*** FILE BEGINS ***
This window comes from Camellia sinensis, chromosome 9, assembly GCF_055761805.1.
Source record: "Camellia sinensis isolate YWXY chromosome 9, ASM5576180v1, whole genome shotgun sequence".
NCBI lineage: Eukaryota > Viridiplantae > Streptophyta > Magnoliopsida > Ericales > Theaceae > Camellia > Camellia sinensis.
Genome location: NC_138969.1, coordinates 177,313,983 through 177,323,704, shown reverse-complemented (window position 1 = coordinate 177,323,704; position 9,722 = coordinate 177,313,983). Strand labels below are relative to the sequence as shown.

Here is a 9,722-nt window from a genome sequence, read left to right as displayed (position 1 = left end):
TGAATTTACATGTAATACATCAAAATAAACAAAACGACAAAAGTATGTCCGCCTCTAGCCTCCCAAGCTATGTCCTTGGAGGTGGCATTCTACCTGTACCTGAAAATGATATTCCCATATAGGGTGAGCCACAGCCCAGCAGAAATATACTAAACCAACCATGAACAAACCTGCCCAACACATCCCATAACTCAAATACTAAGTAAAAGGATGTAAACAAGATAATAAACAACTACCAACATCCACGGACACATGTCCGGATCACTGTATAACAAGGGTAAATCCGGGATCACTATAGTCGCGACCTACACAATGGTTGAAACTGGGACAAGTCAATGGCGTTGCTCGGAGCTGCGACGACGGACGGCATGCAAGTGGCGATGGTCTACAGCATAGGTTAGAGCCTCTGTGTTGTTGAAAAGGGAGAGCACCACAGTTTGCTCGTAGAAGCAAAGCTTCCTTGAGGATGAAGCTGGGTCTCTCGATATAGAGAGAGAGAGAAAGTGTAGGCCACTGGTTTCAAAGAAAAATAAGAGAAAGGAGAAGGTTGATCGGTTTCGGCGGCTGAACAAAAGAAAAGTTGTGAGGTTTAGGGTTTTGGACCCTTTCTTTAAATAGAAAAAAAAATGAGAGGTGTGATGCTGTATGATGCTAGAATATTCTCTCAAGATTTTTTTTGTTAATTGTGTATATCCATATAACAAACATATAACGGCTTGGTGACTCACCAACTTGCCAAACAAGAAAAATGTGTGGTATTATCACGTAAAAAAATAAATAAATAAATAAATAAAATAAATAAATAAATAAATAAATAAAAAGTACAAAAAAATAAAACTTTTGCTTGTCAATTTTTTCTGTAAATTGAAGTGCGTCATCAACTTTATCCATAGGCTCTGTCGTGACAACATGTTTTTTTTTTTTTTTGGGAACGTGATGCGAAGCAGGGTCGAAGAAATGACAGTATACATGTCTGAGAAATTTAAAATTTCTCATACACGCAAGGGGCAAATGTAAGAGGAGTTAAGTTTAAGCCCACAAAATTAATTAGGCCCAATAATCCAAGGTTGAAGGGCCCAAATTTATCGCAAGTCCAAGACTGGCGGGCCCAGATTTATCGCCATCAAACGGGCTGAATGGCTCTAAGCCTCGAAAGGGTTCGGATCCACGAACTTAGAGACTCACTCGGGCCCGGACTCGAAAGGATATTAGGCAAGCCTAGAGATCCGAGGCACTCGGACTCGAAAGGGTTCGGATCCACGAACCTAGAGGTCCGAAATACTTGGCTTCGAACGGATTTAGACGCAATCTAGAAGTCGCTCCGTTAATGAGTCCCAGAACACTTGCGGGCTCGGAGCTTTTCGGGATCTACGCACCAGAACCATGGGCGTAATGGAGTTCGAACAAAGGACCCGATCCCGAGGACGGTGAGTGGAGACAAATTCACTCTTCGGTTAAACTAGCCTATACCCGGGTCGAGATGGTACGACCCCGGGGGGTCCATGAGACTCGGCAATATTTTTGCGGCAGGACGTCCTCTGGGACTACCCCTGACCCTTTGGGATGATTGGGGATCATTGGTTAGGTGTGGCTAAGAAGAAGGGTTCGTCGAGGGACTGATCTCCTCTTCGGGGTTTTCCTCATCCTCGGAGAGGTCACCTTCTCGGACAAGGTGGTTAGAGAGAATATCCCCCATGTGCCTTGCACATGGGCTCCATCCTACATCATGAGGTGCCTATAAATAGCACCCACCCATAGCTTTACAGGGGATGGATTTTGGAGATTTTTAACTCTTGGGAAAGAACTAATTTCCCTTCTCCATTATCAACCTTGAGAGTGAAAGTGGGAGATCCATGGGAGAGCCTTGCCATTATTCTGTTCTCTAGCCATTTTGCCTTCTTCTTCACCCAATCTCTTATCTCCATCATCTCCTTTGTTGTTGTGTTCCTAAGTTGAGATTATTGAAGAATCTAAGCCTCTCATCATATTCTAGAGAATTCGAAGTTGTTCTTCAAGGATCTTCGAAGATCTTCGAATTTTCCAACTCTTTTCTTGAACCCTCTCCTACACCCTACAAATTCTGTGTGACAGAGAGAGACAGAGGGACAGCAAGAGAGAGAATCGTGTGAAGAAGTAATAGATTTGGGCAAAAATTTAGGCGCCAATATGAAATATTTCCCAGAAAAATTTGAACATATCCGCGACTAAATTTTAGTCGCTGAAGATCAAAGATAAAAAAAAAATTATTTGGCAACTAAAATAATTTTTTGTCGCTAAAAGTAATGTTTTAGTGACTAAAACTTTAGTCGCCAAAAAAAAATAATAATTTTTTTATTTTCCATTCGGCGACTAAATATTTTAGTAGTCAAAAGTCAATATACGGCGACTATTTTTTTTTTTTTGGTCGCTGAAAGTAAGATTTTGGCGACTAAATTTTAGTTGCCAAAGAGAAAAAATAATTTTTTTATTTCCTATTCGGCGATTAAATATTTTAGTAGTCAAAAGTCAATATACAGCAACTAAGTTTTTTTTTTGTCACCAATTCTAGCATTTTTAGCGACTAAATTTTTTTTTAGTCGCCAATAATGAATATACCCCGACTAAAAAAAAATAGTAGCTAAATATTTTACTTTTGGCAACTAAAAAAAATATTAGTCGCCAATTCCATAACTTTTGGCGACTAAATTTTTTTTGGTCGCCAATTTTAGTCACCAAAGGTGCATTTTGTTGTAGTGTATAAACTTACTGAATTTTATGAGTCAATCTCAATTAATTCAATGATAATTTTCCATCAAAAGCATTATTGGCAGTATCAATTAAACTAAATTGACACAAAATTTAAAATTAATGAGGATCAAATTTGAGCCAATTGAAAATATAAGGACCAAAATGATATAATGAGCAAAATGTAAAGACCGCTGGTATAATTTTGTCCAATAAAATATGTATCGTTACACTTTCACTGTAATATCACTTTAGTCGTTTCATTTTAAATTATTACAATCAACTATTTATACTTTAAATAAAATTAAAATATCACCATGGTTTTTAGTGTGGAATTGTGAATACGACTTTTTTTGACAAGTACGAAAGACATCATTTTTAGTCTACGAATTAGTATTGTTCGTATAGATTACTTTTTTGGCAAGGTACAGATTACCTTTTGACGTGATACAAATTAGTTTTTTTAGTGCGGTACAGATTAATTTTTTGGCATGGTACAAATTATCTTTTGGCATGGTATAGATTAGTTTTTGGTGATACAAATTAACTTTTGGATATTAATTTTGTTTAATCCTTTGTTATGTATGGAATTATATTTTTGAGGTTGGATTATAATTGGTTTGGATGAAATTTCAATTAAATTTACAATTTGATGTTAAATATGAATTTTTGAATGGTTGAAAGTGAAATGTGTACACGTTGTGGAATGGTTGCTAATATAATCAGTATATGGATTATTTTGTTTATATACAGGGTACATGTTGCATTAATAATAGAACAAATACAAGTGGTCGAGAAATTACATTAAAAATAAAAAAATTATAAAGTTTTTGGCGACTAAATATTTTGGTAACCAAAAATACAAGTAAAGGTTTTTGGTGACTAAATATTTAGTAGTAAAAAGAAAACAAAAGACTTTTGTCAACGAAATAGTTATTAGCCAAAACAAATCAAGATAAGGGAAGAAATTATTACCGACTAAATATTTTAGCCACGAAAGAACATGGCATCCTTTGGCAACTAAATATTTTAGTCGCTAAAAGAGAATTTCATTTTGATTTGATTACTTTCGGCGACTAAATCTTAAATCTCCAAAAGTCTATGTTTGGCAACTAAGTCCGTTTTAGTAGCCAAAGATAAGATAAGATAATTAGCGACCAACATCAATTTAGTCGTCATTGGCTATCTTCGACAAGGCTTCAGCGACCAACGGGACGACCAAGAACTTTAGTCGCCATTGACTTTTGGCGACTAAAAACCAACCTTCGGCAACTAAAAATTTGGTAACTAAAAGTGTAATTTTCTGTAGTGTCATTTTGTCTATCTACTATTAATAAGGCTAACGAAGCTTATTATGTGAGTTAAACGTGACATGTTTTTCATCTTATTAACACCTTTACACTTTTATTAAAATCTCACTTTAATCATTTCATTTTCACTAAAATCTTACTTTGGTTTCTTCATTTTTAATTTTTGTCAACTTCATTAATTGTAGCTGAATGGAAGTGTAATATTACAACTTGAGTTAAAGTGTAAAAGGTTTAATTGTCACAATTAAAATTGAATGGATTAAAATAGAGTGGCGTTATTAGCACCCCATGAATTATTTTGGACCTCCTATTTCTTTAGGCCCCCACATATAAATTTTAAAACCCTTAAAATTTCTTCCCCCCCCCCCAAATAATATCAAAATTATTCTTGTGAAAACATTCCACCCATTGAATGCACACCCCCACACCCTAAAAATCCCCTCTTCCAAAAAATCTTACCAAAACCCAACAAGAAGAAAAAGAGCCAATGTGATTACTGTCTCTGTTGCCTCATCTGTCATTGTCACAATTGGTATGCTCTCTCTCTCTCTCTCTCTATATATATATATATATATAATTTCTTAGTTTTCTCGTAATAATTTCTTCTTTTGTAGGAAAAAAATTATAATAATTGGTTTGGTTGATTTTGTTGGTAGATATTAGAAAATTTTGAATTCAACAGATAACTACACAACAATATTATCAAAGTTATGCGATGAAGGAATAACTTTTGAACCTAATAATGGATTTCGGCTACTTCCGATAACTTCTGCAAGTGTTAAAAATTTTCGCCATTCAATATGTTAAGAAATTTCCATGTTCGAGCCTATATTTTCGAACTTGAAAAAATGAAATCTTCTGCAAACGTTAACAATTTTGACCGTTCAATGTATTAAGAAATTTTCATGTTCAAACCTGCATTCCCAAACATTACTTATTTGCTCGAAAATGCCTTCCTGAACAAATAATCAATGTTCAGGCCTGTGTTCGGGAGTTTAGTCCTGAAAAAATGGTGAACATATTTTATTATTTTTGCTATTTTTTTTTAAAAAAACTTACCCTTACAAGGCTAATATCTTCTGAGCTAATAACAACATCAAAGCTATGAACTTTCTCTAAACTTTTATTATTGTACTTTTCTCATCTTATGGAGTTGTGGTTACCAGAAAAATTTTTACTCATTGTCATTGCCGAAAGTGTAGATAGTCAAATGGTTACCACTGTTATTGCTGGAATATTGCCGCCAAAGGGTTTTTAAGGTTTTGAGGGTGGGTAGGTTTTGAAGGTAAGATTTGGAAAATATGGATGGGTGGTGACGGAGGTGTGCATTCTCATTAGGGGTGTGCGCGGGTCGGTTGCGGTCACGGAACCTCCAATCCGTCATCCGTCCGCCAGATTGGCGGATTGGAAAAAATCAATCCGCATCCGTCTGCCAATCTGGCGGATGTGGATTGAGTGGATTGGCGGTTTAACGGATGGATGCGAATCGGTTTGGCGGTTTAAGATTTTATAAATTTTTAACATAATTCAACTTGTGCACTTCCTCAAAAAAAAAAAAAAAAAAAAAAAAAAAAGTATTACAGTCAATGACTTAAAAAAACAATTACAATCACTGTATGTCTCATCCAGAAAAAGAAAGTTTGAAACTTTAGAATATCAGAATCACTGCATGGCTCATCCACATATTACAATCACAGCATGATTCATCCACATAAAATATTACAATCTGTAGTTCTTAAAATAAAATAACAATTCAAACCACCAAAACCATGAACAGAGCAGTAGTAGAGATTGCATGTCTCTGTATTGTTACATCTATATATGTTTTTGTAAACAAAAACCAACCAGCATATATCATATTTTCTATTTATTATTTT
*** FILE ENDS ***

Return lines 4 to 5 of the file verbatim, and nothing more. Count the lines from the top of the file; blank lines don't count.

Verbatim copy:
Genome location: NC_138969.1, coordinates 177,313,983 through 177,323,704, shown reverse-complemented (window position 1 = coordinate 177,323,704; position 9,722 = coordinate 177,313,983). Strand labels below are relative to the sequence as shown.

Here is a 9,722-nt window from a genome sequence, read left to right as displayed (position 1 = left end):